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Wormwood Forest was a local children’s program developed by Tom Tichenor, a Nashville puppeteer, who wrote and performed on the show. The program began on Nashville’s WSM station in 1947, and was picked up by NBC for 16 episodes, running nationally from January 8 to April 30, 1949. The program was on the air into the June 1951 on WSM and other stations.
The program told stories using farm animals (with verbal abilities, of course) in “real-life” situations… like a pig (Barbara Q. Pig) going to the ballet… or wanting to build a hotel!
Tom Tichenor played the role of Dippy Dwarf in the NBC series. He started puppeteering in 1938 doing children’s shows at libraries and local events. After serving in World War II, he took a job at WSM. He would eventually become a nationally known puppeteer.
The program received two awards from Billboard Magazine for locally-produced radio programs for children on a 50,000 watt station. Tichenor also received a pleasing letter from a PTA (Parent-Teachers Association) group that showed the positive reception for the program: “We are recommending your program to adults and children alike as one of the outstanding programs for education and entertainment.”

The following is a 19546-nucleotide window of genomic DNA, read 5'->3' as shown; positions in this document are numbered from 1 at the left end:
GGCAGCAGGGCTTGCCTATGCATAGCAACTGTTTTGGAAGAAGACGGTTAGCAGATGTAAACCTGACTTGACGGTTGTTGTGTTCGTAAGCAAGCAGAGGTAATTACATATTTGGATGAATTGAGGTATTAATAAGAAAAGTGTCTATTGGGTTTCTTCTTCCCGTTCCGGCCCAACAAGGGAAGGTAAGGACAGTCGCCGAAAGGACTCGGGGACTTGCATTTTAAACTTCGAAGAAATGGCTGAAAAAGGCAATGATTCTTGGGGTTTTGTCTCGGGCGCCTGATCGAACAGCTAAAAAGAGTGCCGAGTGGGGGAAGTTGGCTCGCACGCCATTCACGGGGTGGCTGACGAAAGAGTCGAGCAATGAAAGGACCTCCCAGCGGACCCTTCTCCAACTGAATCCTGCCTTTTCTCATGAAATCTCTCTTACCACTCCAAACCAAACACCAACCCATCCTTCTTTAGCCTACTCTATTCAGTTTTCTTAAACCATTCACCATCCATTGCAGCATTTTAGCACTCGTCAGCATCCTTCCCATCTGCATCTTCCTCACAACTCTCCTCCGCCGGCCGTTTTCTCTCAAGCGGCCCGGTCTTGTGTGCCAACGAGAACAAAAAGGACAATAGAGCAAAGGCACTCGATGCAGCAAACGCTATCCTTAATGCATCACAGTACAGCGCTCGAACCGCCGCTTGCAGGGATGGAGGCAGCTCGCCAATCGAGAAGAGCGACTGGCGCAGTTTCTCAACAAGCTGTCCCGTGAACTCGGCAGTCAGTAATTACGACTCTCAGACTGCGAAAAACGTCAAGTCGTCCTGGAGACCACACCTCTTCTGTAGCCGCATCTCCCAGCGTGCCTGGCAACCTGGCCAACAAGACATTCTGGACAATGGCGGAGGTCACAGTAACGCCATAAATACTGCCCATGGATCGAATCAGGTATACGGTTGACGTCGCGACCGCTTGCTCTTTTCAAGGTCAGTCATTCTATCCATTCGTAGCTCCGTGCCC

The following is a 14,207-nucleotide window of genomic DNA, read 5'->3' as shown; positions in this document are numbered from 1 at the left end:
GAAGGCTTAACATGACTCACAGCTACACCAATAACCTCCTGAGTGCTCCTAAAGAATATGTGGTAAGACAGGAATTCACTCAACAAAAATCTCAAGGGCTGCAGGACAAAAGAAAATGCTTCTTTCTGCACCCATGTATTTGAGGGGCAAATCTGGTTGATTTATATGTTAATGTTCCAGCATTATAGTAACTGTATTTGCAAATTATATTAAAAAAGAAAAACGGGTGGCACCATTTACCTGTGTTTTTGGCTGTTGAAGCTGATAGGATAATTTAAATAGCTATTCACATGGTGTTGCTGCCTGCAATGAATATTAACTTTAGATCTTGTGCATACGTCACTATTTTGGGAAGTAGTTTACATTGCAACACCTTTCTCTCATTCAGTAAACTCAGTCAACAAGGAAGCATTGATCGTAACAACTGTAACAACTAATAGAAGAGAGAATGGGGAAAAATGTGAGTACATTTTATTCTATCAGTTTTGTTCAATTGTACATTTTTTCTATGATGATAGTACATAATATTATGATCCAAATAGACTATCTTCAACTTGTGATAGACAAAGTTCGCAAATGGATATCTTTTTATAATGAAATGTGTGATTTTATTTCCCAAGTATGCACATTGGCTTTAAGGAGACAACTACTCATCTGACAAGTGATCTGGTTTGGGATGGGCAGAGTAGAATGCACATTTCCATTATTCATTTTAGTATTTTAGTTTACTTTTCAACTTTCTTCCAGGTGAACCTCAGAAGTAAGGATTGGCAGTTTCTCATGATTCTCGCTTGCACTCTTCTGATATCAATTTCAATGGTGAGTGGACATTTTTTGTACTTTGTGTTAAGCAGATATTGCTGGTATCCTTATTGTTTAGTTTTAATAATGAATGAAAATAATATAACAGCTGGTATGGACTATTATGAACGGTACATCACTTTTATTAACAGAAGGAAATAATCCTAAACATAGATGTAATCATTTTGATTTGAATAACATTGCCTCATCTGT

The program had quite a
following in its local area, getting about 100 fan letters a week. No
audiences were allowed for fear of disillusioning the children by letting them see how it was all done and taking their attention from what they were hearing and how their imaginations were filled with images of what the characters might look like... if they were real.
The program did have a television show starting in 1950. In 1959, Tichenor became WSM’s “Bozo” on their local version of Bozo the Clown.
Tichenor kept staging shows with his puppets locally, and eventually found work in New York on the Shari Lewis Show. He had a Broadway break in his career, designing the puppets for the show Carnival, and his puppets appeared on the May 5, 1961 cover of Life magazine with show star Anna Maria Alberghetti . He stayed in New York and became an actor on the popular children’s program Birthday House which starred Paul Tripp. He returned to Nashville after these successes, and continued developing his puppets and presenting local shows, and occasionally working on local, regional, and national television. He wrote several books about puppetry, and books for children. He retired in 1988, and passed away in 1992.
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These recordings are part of the Joe Hehn Memorial Collection. Mr. Hehn (1931-2020) was a pioneering collector of radio recordings when the hobby emerged in the 1960s. Digitizing his collection of reel tapes and discs is the effort of a wide range of North American volunteers, and includes assistance of some international collectors. The groups supporting this effort with their funds, time, technology and skills are the Old Time Radio Researchers and a small group of transcription disc preservationists who refer to themselves as the "The Knights of the Turning Table."
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